. . . or is it?

The USATF-New England cross country series awards $250 to the first place overall masters women's team, and going into the final race of the series next weekend, it looks like my team is the favorite to win this massive payout. This is mostly because:

1) I have a couple super-speedy teammates.

2) We're the only club to have fielded a full team at all the series races so far.

The third race in the series was--come to think of it, like 4 out of the 5 races--out in eastern MA. (So much for "New England.") When I saw there was a kids' 3K race, I asked my kids if they wanted to go. Patrick was a definite yes, but Charlotte was on the fence until I suggested we stop at the Natick Mall on the way home, at which point even a massive head cold couldn't keep her home. (The girl, who up until recently wouldn't wear anything but jeans and baggy t-shirts, has become a fashionista overnight.)

I figured there might be 20 kids or so, so I was as shocked as anyone to see the hordes of children there when we arrived. Not just hordes--organized hordes, in actual cross country uniforms, wearing spikes. Yes, even in the 10-and-under race. My kids, who don't actually train for running, were pretty nervous when they saw the competition. Charlotte put on her game face:

I tried not to stab Patrick with safety pins:

They both did great. Charlotte ran wisely, starting conservatively and moving up the whole time. Here she is finishing up on the track:

 Patrick took off at pretty much a dead sprint, so I fully expected to see him having been spit out the back when the race re-emerged from the woods. I think I underestimated his competitiveness.

 He dusted his sister, and his average pace for 3K was faster than my own pace for the middle mile of my 5K. He was exhausted after the race. . . for about 5 minutes. Then he spent the next hour playing soccer while he waited for my race to be done.

The 5K was run with all men and women together, which was great, because there were always people around me. My coach told me to "go out hard and hang on." I got the first part right, but my execution was a little more "go out hard and die." This shot of me coming into the track for the last 300 meters proves mostly that I am the least photogenic runner in my family.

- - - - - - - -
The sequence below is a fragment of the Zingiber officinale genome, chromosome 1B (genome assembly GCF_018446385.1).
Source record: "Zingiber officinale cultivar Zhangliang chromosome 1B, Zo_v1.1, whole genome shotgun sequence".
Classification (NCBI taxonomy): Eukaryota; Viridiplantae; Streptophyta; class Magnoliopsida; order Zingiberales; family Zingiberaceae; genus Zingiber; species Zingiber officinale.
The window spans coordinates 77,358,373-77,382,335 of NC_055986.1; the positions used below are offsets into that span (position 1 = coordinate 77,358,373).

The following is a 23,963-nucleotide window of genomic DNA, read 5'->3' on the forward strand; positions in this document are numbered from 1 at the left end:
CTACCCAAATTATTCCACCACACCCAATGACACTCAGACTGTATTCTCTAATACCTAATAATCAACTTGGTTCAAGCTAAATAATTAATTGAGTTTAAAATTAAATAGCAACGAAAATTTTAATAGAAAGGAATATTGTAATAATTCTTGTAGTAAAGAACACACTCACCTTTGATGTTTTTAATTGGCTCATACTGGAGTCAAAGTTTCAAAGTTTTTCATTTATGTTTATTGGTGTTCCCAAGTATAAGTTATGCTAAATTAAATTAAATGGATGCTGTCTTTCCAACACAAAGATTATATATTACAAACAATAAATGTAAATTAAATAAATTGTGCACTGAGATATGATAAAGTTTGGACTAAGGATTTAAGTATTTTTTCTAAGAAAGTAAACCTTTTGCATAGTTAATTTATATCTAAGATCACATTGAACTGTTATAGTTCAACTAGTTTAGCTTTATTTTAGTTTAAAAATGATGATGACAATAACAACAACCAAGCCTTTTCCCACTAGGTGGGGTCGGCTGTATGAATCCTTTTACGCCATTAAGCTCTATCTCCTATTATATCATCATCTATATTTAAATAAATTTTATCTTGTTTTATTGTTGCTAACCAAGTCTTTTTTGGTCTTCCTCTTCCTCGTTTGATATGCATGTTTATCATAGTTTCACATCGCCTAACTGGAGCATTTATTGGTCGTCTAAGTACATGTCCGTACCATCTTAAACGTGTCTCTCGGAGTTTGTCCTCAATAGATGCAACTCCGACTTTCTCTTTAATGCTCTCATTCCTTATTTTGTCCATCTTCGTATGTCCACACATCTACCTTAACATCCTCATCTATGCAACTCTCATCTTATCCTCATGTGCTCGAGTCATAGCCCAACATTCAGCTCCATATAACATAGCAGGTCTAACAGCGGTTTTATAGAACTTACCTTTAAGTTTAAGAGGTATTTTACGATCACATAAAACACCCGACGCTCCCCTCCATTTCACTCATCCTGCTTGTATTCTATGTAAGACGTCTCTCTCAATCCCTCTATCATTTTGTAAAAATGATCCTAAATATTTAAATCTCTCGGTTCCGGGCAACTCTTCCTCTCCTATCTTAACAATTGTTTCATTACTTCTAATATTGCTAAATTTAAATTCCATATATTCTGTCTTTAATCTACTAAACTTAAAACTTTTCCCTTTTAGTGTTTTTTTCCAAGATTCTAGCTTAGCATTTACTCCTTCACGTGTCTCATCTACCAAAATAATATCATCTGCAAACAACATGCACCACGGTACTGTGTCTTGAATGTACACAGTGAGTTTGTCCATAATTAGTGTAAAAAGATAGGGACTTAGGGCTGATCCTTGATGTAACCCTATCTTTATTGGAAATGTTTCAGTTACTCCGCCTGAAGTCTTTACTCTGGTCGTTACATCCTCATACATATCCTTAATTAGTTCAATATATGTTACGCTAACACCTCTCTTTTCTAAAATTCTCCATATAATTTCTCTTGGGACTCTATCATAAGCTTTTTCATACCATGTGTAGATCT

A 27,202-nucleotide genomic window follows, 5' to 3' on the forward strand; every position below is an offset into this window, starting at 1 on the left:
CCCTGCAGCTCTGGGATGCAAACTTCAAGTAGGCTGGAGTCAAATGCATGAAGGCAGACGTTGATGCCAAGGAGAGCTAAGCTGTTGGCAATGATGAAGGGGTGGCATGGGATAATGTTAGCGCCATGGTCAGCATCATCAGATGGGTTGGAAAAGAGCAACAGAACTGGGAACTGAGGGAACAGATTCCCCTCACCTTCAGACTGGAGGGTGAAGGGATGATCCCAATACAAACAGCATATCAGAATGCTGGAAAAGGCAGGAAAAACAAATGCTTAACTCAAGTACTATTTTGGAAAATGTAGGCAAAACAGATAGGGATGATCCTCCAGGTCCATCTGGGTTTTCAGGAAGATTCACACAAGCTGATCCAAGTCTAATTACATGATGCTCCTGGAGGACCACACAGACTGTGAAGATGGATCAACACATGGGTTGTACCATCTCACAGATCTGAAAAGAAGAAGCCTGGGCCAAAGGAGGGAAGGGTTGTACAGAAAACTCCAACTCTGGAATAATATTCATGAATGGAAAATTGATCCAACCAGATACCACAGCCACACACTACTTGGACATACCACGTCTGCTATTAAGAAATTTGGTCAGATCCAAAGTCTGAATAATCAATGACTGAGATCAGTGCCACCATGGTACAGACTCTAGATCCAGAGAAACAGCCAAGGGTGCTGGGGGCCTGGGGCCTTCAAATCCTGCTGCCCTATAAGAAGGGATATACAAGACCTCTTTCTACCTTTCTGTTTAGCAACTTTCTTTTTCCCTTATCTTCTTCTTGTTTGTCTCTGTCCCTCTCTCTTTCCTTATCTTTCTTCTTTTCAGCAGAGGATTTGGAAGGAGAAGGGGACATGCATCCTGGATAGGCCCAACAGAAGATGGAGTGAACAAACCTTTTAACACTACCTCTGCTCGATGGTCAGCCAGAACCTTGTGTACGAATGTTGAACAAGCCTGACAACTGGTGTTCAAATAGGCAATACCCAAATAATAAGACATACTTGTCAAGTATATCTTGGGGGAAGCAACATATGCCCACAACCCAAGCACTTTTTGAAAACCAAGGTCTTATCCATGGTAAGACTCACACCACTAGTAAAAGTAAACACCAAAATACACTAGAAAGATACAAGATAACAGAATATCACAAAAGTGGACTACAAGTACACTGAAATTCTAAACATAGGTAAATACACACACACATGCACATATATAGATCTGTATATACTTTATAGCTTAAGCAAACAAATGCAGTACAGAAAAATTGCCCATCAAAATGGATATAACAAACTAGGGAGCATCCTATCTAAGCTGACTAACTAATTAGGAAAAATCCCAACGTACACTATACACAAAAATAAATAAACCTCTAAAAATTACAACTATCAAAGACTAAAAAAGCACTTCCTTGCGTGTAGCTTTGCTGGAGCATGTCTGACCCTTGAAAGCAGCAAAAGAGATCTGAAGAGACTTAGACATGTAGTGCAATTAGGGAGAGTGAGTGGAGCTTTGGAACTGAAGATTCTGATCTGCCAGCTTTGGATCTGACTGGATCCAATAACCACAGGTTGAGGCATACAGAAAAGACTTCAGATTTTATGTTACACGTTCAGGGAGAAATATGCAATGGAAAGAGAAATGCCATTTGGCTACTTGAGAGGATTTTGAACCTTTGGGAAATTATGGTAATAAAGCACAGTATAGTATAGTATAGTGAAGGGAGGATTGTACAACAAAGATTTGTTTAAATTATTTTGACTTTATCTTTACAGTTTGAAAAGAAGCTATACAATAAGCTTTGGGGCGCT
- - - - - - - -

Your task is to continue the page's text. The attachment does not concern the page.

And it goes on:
I did manage to pass a couple people in the last mile, including one woman who looked like a masters runner. She was strong and had beautiful running form, and she said something encouraging as I went by her. And then I heard her name called out as she finished: Karen Smyers. Like the huge dork I am, I turned around in the chute and said, "You're KAREN SMYERS?!" I'm sure she was really happy to meet an excited fan at the end of a 5K.

The mall was nearly as exhausting as the race. I picked out a pair of cool and edgy suede ankle boots, only when I went to try them on I realized they were Dansko, just like all the sensible and non-edgy clog-based shoes I own. The salesman tried to make me feel better by saying, "They're really making a lot of more stylish shoes these days." I'm sure he says that to all his middle-aged customers.

Two weeks later we headed back east, to the Mayor's Cup in Franklin Park in Boston. This is our team after all the races, minus a couple women who had to leave early, and plus one of the team babies:

 At this race they held a separate women's championship race and relegated the masters to the open 5K. This seemed like a really good idea once we mature ladies watched the championship race, which was ridiculously fast. Here's a shot from the start: